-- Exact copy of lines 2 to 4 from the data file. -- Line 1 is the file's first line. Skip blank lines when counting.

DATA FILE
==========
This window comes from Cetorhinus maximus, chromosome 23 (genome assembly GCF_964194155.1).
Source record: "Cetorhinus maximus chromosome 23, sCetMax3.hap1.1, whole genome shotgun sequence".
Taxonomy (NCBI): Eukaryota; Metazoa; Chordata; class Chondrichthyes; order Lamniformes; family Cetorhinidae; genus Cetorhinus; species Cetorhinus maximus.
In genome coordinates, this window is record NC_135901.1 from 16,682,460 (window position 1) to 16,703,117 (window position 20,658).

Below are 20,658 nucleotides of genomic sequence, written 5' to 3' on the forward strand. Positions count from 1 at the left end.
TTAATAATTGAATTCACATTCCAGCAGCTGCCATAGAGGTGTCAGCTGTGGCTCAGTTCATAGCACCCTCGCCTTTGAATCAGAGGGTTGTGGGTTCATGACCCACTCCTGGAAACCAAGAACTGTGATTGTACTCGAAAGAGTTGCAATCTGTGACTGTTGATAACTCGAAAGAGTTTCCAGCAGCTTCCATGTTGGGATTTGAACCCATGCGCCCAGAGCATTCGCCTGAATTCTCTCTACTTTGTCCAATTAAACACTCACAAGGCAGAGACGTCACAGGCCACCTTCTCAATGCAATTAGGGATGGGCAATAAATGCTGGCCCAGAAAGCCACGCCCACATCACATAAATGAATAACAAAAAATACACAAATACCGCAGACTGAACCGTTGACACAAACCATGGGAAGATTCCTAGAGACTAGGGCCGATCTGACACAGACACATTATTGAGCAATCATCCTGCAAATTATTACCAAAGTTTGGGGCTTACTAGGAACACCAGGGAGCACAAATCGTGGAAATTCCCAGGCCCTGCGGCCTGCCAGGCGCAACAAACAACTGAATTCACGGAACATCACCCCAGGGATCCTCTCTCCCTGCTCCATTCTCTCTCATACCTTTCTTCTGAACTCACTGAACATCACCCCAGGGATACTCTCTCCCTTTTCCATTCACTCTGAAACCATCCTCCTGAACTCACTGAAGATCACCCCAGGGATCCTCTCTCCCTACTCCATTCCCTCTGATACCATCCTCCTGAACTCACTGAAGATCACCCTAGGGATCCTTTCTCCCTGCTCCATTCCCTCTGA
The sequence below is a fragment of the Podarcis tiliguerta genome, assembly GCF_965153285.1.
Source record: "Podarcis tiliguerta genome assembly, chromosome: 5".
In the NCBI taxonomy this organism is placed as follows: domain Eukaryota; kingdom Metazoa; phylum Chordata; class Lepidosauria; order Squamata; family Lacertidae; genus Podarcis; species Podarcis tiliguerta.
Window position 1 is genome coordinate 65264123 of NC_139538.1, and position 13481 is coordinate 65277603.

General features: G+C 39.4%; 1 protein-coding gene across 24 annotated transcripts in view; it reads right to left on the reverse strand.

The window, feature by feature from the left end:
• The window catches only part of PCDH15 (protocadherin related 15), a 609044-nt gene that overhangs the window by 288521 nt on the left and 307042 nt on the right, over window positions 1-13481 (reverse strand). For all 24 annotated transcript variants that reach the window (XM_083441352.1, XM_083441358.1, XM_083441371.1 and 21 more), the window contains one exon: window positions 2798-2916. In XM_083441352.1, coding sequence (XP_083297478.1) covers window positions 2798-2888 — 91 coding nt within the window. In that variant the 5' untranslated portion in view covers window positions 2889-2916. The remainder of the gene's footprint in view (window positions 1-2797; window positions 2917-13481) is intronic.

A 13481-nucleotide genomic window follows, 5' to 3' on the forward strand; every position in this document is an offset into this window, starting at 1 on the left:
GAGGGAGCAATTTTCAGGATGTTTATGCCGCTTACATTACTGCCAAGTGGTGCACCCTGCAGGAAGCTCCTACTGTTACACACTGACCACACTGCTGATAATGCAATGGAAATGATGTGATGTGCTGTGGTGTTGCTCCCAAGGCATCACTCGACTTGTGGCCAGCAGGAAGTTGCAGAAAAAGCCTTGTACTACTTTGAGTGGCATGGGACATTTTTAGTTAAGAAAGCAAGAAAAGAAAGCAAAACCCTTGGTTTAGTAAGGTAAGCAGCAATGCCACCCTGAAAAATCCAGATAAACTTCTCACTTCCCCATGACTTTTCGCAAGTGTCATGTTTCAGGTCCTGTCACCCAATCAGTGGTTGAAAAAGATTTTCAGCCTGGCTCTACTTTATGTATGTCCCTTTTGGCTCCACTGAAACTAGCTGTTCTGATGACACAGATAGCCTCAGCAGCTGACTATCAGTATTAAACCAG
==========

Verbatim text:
Source record: "Cetorhinus maximus chromosome 23, sCetMax3.hap1.1, whole genome shotgun sequence".
Taxonomy (NCBI): Eukaryota; Metazoa; Chordata; class Chondrichthyes; order Lamniformes; family Cetorhinidae; genus Cetorhinus; species Cetorhinus maximus.
In genome coordinates, this window is record NC_135901.1 from 16,682,460 (window position 1) to 16,703,117 (window position 20,658).